Environmental impact

Knowing the pharmaceutical manufacturing process is both energy and resource-intensive, sustainability, recycling, and reuse are essential to MipSalus. For that reason we have established a low-environmental-impact facility for the production of Phelimin. While working to increase the quality of life for those with PKU, we simultaneously strive to decrease our impact on the environment.


Water is necessary to the production of Phelimin, but climate change impact water availability across the globe. At MipSalus, we are committed to reduce water consumption. Over the last couple of years we have developed and tested a new, energy efficient system to reclaim and reuse water from our production, and the system is now ready to be put into use. This system will thus not only help us reduce the use of water but also the energy used to produce Phelimin.


The production of Phelimin also requires a substantial amount of ethanol. MipSalus strives to decrease its ethanol use relative to production output, and we both recycle and regenerate the ethanol used in the production process.


We continuously work on reducing our CO2 emission. We use energy efficient technologies in our production processes, and to further reduce our environmental footprint we strive to electrify as much of the production as possible.


Reducing waste is essential to MipSalus. A key priority for us is the utilization of the production polymer by-product. Only a relatively small parts of the MIPs polymer contains phenylalanine specific binding sites, meaning that the majority of the polymer cannot be used for the final product used to treat PKU. To minimize the waste production, we work on identifying other applications of the MIPs particles, and we have identified a number of interesting and valuable potential products which we will continue to explore.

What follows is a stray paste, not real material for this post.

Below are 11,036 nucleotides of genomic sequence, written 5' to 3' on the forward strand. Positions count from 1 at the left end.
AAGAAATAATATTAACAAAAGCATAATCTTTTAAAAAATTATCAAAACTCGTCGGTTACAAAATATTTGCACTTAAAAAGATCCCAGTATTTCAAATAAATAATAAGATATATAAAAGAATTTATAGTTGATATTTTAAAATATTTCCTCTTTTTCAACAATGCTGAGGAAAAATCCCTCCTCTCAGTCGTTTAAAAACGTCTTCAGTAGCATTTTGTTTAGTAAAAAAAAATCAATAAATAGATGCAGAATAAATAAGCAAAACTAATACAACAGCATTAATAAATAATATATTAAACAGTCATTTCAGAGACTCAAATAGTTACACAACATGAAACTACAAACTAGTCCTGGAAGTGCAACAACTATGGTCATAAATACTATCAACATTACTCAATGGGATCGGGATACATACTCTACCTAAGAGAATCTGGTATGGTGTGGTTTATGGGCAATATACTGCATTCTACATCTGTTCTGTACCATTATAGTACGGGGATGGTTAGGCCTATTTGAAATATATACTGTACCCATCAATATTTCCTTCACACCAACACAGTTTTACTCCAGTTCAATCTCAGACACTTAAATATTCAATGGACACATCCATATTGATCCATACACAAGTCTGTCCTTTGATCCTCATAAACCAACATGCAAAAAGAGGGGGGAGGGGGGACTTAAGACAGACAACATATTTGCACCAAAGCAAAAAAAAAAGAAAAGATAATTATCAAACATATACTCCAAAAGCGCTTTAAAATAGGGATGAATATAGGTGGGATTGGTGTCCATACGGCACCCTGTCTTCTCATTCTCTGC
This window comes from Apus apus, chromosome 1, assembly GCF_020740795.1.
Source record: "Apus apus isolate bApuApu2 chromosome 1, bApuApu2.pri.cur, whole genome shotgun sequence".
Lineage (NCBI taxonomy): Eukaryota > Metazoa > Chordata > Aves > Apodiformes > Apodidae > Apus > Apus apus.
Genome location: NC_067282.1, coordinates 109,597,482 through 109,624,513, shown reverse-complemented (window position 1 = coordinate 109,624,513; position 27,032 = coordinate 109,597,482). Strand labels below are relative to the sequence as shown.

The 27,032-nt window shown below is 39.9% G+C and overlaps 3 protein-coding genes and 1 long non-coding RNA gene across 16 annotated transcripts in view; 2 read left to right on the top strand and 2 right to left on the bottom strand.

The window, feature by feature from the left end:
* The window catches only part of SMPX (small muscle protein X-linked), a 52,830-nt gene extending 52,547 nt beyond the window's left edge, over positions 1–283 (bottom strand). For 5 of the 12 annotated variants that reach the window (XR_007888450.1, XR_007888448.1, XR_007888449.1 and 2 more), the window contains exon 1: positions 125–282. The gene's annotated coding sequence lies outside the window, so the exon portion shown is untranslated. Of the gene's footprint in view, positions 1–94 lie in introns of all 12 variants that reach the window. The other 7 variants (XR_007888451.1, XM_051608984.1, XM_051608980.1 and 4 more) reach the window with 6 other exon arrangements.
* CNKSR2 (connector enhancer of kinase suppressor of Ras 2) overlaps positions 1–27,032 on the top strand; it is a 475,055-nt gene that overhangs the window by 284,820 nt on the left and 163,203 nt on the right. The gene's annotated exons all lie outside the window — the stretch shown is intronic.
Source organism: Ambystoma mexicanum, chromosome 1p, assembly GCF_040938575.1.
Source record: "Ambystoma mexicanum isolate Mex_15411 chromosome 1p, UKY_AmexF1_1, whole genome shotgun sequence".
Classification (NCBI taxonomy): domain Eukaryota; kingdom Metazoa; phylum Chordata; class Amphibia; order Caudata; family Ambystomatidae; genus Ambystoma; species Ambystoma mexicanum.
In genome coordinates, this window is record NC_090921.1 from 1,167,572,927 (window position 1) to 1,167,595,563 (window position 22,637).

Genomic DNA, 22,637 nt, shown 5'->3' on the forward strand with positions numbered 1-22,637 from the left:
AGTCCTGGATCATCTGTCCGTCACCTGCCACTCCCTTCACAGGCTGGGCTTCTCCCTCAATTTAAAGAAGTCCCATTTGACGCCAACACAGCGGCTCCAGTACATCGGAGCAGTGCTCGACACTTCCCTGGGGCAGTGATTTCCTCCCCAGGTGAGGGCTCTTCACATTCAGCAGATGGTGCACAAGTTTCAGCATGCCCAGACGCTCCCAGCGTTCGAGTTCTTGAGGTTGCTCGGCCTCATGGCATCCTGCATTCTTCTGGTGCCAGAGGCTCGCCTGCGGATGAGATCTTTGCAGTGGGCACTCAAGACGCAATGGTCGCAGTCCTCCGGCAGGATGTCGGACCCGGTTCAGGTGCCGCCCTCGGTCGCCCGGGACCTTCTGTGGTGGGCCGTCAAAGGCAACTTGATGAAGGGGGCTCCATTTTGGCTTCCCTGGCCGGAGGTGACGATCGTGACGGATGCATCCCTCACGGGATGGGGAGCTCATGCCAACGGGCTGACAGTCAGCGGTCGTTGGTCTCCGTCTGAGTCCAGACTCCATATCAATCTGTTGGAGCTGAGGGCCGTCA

Following use of a medicine taken to prevent, cure, or alleviate a medical condition, the pharmaceuticals inevitable enter the environment via patient excretion. Phelimin is made of synthetic polymer which is only degraded very slowly. It does, however, not contain plasticizer or other chemical additives that could cause serious harm to the environment. The only concern is thus that the MIPs particles themselves might end up in nature. The degree to which this might happen depends on the efficiency of the wastewater treatment plants in a given location. Most waste treatment facilities effectively reduce the concentration of microplastic in the wastewater and only a minor part ends up as microplastic emission to the aquatic environment. The majority of the microplastic entering the waste treatment facilities does, however, end up in the sludge which is commonly used as fertilizer by farmers. While this is a cause of concern, a Danish study indicates that the impact of microplastic in sludge on sludge-fertilized farmlands is low and that other sources – e.g. windborne litter – might be more significant when it comes to explaining the accumulation of microplastic in farmland soils (read more). As sewage treatment technologies are continuously improving, the level of microplastic in sludge could potentially be decreasing. Compared to other sources of microplastic emission such as clothes washing, the contribution of Phelimin to the overall emission will be inconsequential.


Whenever possible, we purchase our machines and equipment second hand. From our perspective, recycling equipment is an important part of creating a production that is sustainable and has as low an impact on environment as possible.


Mipsalus is committed to conducting business ethically and responsibly, and we comply with relevant laws, guidelines, and standards.

Social impact

At MipSalus, we continuously aim to foster an informal and professional environment where people feel they belong and perform their best.